"For all those whom Dena and I trained with, it was more than just training," Sergeant Dion said. "They looked at being a handler and a MWD team a genuine craft. The pride they gave to their students like me has been useful in dealing with a group of military men and women who likewise take great pride in their title and abilities -- namely Army special forces." 

Although the barren, rocky terrain of the Afghan mountains is far from the pine barren forest of the Fort Dix ranges, the training received in those woods has been invaluable, Sergeant Dion said. The live fire training in Phoenix Warrior accurately prepared him and Dena for the sounds of combat in the Afghan mountains. The preparations he received by Phoenix Warrior and MacDill trainers still reverberates in his mind every day.
"It's all come together to make for a successful deployment," Sergeant Dion said. "I'm most proud of Dena. She has learned so much and has been a superstar. Although not the most aggressive dog in the Air Force, she has a nose that can't be beat." 

In their deployed location, they are approximately 7,500 feet above sea level and that has been just one more factor to deal with but Sergeant Dion said Dena has been up to the task because of daily training. "Many places we go for missions are higher than that, so the air makes cardio a little more challenging," he said. 

Every day, he said he and Dena get out and walk or run between three and six miles. "We also practice a lot of centerline drills which has her basically doing sprints chasing a ball," Sergeant Dion said. "In addition, we also participate and assist in training the commandos. All of this maintains and improves our bond as well as maintaining familiarity with the sounds and motions of combat." 

And they have seen combat. According to Bronze Star citations submitted by their deployed unit for both Sergeant Dion and Dena, there is proof of frontline action. 

An excerpt from Sergeant Dion's citation says, "During Operation Commando Strike in the vicinity of Sheykhan, Logar province, upon entering the objective Sergeant Dion with Dena began conducting a search for explosives and weapon caches. Sergeant Dion continued to conduct searches and move between qalats while under direct enemy small arms and rocket-propelled grenade fire. Once the search was completed, Sergeant Dion coordinated and controlled the security of detained personnel within the objective.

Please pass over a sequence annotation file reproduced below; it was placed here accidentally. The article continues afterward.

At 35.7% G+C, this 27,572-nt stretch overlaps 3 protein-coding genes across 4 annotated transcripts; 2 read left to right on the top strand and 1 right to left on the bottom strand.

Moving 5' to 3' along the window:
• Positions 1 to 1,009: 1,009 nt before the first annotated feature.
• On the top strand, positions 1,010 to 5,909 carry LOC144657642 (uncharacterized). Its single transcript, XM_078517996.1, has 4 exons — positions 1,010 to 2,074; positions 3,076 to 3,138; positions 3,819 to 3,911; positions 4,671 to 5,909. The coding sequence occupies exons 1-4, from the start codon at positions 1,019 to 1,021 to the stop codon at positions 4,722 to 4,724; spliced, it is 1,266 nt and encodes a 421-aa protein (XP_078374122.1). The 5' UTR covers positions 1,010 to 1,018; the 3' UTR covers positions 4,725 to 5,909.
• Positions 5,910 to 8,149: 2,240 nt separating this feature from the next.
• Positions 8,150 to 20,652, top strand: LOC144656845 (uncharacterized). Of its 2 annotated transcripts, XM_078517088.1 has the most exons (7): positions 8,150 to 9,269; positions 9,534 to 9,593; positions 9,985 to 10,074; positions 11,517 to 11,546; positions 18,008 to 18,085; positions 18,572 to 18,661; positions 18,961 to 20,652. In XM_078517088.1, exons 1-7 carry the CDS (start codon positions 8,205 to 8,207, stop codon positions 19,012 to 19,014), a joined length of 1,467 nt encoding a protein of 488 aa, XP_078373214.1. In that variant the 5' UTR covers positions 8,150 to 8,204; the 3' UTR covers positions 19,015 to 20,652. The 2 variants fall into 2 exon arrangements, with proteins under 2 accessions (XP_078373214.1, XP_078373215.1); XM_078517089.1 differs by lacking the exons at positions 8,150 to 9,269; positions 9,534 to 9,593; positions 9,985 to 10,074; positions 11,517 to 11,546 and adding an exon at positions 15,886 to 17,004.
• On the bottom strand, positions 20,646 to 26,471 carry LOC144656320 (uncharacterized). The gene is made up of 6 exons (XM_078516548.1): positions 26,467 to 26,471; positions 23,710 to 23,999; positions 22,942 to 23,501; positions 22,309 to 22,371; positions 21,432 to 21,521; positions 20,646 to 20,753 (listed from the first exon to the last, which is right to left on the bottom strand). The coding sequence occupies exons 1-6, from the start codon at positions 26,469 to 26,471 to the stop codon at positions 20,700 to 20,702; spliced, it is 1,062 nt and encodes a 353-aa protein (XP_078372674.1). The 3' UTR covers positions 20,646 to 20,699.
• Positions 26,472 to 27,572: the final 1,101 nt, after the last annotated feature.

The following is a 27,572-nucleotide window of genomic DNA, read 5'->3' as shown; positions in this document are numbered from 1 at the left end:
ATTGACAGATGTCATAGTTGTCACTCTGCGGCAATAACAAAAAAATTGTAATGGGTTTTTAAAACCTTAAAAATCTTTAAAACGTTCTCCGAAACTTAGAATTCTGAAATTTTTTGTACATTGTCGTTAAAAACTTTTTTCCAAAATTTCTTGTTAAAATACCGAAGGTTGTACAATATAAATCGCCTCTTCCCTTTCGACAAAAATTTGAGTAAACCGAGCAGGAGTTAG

"Sergeant Dion was among the last to leave the site for exfiltration, covering the movements of the commandos and his fellow teammates, and ensuring no one was left behind while continuing to engage enemy combatants." 

The narrative also says Sergeant Dion's "expertise, skill, and ingenuity allowed the detachment to successfully complete every combat patrol during the deployment..." 

"Sergeant Dion and Dena are living proof that training leads to success," said Tech. Sgt. Jeffrey Dean, who recently passed on the course director reins of the Phoenix Warrior K-9 track to Staff Sgt. Luke Plemons. "From what we've learned from some of Sergeant Dion's after-action reports are there are updates we can put into our K-9 training here with Phoenix Warrior. From the frontlines of the Global War on Terrorism to our classroom, we want to give our students the best information possible." 

As for Sergeant Dion and Dena, they should be home for the holidays. 

"Sure, the deployment's been good and the best I've ever been on, but I am looking forward to getting home to my wife Mary Lu," Sergeant Dion said. "We've been blessed to get through this deployment relatively unscathed and we've built a wealth of knowledge that I hope will help others who were like me -- deploying as an MWD handler for the first time." 

Also see:
Air Force Warriors: MWD team arrives in Afghanistan for special duty

Air Force warriors: MWD team trains for Afghanistan deployment